PROMINENT Trial: Pemafibrate Lowers Triglycerides Without CV Benefits — Is This the Nail in the Coffin For Fibrates?

Although elevated triglyceride levels are associated with an increased risk of myocardial infarction (MI), ischemic stroke, and all-cause mortality,1 previous trials have failed to demonstrate a significant clinical benefit from the use of triglyceride lowering therapies. However, a prespecified subgroup analysis from the ACCORD trial suggested that fibrates, in combination with statins, may decrease the risk of nonfatal MI, nonfatal stroke, or death from cardiovascular (CV) causes in patients with type 2 diabetes mellitus (T2DM) with high triglyceride and low high-density lipoprotein cholesterol (HDL-C) levels.2

Accordingly, the trial studied the effects of pemafibrate, a selective peroxisome proliferator-activated receptor α (PPARα) modulator, in patients with T2DM, hypertriglyceridemia between 200 to 399 mg/dL, and an HDL-C of 40 mg/dL or lower.3 A total of 10,497 participants were randomized to either pemafibrate 0.2mg twice a day or placebo. Patients were also required to be on statin therapy or have a well-controlled low-density lipoprotein cholesterol (LDL-C) level. The primary endpoint of the study was major adverse CV events (MACE) including MI, ischemic stroke, unstable angina resulting in unplanned coronary revascularization, or CV death. After a median follow-up period of 3.4 years, the study found no significant difference in MACE (hazard ratio [HR] 1.03 [0.91-1.15], p=0.67) despite a 26% lower fasting triglyceride level in the pemafibrate group compared to placebo. Furthermore, there was no significant difference in serious adverse events between groups, although pemafibrate was associated with a higher incidence of adverse renal events and venous thromboembolism.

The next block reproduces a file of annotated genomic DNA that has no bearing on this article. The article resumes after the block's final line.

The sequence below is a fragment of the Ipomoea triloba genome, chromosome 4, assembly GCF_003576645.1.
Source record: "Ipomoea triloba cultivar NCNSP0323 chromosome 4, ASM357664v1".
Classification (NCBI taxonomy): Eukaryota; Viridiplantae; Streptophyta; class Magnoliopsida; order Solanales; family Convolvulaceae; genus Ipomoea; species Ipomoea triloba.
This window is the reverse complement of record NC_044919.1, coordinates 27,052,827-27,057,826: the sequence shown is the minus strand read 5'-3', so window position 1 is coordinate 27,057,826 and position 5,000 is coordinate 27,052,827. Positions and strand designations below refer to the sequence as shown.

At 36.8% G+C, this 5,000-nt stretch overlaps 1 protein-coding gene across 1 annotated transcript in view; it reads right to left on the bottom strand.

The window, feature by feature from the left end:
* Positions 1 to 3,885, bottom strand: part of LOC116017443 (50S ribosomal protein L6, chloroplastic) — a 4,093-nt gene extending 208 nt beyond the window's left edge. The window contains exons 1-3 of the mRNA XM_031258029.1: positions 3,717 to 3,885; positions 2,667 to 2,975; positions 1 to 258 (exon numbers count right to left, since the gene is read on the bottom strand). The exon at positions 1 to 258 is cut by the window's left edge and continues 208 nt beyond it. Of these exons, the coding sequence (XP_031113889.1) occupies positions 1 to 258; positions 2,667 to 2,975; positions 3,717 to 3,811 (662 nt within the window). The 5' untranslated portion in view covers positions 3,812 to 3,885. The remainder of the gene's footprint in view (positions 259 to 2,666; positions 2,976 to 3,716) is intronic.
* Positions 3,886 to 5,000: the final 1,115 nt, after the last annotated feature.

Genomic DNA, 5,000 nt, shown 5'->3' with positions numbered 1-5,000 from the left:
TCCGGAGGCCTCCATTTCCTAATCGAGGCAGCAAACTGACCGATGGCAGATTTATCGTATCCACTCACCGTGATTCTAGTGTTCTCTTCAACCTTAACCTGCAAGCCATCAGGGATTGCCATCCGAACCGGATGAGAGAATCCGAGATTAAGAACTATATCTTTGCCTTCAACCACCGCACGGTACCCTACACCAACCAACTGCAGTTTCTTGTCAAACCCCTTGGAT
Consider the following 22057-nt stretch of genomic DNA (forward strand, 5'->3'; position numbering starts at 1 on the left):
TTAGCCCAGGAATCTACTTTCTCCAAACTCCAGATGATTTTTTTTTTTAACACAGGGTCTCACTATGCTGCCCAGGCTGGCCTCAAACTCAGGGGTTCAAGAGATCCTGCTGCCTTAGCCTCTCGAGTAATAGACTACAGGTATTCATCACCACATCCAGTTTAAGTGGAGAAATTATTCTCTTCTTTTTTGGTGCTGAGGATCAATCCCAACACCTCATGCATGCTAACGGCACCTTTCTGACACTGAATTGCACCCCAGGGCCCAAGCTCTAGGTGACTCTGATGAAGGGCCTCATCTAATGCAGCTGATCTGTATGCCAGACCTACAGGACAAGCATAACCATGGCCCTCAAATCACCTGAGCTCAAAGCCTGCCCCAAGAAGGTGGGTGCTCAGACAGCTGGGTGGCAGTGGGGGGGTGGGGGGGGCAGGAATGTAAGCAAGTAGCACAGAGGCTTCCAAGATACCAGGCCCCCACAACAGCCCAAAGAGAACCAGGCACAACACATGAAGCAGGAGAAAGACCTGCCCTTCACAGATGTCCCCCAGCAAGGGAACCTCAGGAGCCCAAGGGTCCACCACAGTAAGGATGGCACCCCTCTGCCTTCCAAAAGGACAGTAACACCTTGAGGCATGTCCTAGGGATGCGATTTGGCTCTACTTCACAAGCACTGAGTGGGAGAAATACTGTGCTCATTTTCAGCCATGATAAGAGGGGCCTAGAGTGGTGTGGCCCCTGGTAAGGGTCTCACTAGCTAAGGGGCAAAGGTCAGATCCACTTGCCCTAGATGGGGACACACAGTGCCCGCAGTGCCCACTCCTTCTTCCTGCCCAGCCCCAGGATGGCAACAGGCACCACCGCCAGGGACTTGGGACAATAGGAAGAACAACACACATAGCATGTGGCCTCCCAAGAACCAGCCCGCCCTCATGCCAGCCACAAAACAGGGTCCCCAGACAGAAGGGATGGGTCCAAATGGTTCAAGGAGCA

In this multinational, double-blinded randomized controlled trial, there was no significant difference in CV outcomes with pemafibrate compared to placebo, despite a 26% reduction in triglyceride levels. Notably, pemafibrate was associated with an increase in LDL-C, which is consistent with the known mechanism of PPARα modulators. It is possible that alternative therapies that enhance clearance of triglycerides without raising LDL-C levels may have a CV benefit. Additionally, investigators found a lower incidence of hepatic adverse events with pemafibrate, including nonalcoholic fatty liver disease, which may warrant further study.


  1. Nordestgaard BG, Varbo A. Triglycerides and cardiovascular disease. Lancet 2014;384:626-35.
  2. Ginsber HN, Elam MB, Lovato LC, et al. Effects of combination lipid therapy in type 2 diabetes mellitus. N Engl J Med 2018;362:1563-75.
  3. Das Pradhan A, Glynn RJ, Fruchart JC, et al. Triglyceride lowering with pemafibrate to reduce cardiovascular risk. N Engl J Med 2022;387:1923-34.

Clinical Topics: Diabetes and Cardiometabolic Disease, Dyslipidemia, Prevention, Vascular Medicine, Hypertriglyceridemia, Lipid Metabolism, Nonstatins, Novel Agents, Statins

Keywords: AHA Annual Scientific Sessions, AHA22, Primary Prevention, Secondary Prevention, Hydroxymethylglutaryl-CoA Reductase Inhibitors, Peroxisome Proliferator-Activated Receptors, Fibric Acids, Triglycerides, Diabetes Mellitus, Type 2, Non-alcoholic Fatty Liver Disease, Ischemic Stroke, Follow-Up Studies, Hypertriglyceridemia, Hyperlipidemias, Angina, Unstable, Thromboembolism, Lipoproteins, Infarction

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